I grew up in a card playing family. My father’s mother – my Nanny Dosh, short for Doris obviously – taught me a host of family favourites (and the harmonica) when she used to babysit me. And my mother’s aunt – my Great Aunt Madge – taught me other games on her annual visits up North. Many a weekend was spent playing games like ‘Load the Donkey’ and ‘Beat your Neighbour Out of Doors’. Later my parents taught me other games like Pontoon (21s), Cribbage, Gin Rummy and others that you could bet a few coppers on (we took card games seriously in our house). Board games, other than the obligatory Kerplunk, Monopoly and Operation, didn’t really feature.
That all changed with the advent of Trivial Pursuit. Launched in 1979, I seem to remember it got very popular in the mid-eighties and no dinner party my parents attended at that time was complete without it. The Trivial Pursuit craze continued and by the time I was in my late teens and early twenties even many impoverished students sported – albeit a tatty version – the Trivial Pursuit box (or the budget ‘travel’ edition) in their shared house or bedsit.
We found some of our friends were like-minded in their love of games and Trivial Pursuit soon progressed to Articulate, The Really Nasty Horse Racing Game, Let’s Buy Hollywood and many, many others. By the time we bought our own house, the top of my bedroom wardrobe looked more like that of a 12-year-old than an adult with a mortgage and a full-time job.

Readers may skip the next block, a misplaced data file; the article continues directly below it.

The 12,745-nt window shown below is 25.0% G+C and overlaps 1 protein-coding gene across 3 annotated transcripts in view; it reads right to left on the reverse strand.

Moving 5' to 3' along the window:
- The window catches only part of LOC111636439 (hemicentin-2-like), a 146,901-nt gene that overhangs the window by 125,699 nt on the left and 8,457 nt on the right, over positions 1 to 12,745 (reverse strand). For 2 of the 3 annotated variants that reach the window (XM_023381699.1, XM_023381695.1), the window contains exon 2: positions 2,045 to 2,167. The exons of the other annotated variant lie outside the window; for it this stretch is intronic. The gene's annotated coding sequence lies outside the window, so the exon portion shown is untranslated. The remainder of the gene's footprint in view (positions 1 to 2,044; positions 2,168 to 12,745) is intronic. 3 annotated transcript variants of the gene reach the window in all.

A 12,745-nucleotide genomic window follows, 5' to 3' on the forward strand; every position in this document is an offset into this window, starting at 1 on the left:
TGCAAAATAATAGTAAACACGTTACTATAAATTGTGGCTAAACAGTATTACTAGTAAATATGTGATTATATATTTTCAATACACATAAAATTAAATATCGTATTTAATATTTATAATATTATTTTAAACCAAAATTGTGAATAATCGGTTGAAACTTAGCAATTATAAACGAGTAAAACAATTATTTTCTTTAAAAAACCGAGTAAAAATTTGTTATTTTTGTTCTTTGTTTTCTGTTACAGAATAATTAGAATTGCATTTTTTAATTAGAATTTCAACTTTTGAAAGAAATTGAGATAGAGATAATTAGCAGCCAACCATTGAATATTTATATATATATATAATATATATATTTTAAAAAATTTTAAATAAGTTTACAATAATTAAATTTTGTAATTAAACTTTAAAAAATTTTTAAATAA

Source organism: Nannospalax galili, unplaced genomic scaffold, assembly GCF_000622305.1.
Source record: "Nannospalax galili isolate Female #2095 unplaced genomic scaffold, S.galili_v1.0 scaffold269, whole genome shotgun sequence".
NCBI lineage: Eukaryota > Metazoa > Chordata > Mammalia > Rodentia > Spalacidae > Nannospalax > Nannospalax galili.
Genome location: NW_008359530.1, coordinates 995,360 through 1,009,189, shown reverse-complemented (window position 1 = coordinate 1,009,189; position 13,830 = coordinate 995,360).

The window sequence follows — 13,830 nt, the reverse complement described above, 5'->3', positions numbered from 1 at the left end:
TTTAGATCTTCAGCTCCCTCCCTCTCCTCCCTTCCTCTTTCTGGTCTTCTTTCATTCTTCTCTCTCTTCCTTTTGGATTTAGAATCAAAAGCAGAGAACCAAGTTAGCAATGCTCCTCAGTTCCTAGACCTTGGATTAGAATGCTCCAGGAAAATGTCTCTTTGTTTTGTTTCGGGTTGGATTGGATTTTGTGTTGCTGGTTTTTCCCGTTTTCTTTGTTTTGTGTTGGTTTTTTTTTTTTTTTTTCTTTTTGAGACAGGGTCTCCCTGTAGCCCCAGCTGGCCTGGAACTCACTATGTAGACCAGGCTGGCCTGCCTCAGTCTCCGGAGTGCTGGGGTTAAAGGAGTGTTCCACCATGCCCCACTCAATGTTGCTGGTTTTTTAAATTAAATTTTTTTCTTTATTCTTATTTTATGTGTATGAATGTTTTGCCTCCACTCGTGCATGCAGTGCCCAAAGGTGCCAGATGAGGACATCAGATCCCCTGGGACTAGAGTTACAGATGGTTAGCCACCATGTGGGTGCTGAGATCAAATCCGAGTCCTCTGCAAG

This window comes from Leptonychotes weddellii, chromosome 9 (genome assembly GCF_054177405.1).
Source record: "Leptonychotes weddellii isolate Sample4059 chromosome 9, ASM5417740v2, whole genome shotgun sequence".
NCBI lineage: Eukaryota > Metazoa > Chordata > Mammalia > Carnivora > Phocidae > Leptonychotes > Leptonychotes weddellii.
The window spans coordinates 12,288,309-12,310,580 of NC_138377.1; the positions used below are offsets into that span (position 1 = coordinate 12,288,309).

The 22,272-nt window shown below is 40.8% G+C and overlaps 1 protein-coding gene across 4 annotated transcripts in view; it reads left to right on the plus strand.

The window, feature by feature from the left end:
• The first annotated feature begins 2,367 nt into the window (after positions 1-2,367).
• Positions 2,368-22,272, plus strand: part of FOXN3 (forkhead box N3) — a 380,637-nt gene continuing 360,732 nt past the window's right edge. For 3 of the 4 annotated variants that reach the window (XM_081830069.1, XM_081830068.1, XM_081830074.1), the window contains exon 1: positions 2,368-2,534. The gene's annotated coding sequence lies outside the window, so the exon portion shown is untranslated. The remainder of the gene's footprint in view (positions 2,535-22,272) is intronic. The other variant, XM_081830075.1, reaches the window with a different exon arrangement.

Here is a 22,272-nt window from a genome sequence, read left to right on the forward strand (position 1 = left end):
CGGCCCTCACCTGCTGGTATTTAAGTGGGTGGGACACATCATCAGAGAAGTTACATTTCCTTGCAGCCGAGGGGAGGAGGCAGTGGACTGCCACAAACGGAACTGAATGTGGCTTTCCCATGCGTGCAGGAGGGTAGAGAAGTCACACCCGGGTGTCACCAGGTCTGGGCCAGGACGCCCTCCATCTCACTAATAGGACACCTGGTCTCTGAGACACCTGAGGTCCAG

Games were played regularly throughout our twenties and even now we are known to use phrases that entered family lore around that time. ‘It’s an ‘ing’’ (for a ‘doing word’) or name a double-barrelled monkey (‘Mr Orang-Utan’ of course!) However, as friends moved away, some to literally the other side of the world, and others started families of their own, the games were played less and eventually were moved into the garage and then finally, apart from a couple that survived the cull, ended up in the local charity shop.
I gave little thought to games over the following years until a friend of mine had the inspiration to set up a board gaming business (Cards or Die). It sounded like such a fun idea for a business, but it wasn’t until I witnessed Ann in action, at another friend’s birthday camping festival that I truly appreciated the level of effort and thought that has gone into her business. Cards or Die’s games selection spans a wide spectrum and there is something for everyone. But what really makes it work is the encouragement, recommendations and advice that Ann provides all players – teaching them new games or reminding them of the rules of games played in the past. It turns a game into so much more.
Needless to say, the group of friends I was with barely left the games tent for the rest of the festival and the fun we had reawakened my love of games (as well as reinforcing my position as Connect 4 champion). I think the time is right to invest in some new games and I believe Ann may have a few recommendations for me…
I’m always happy to recommend games – check out the games section of the website for ideas or message me!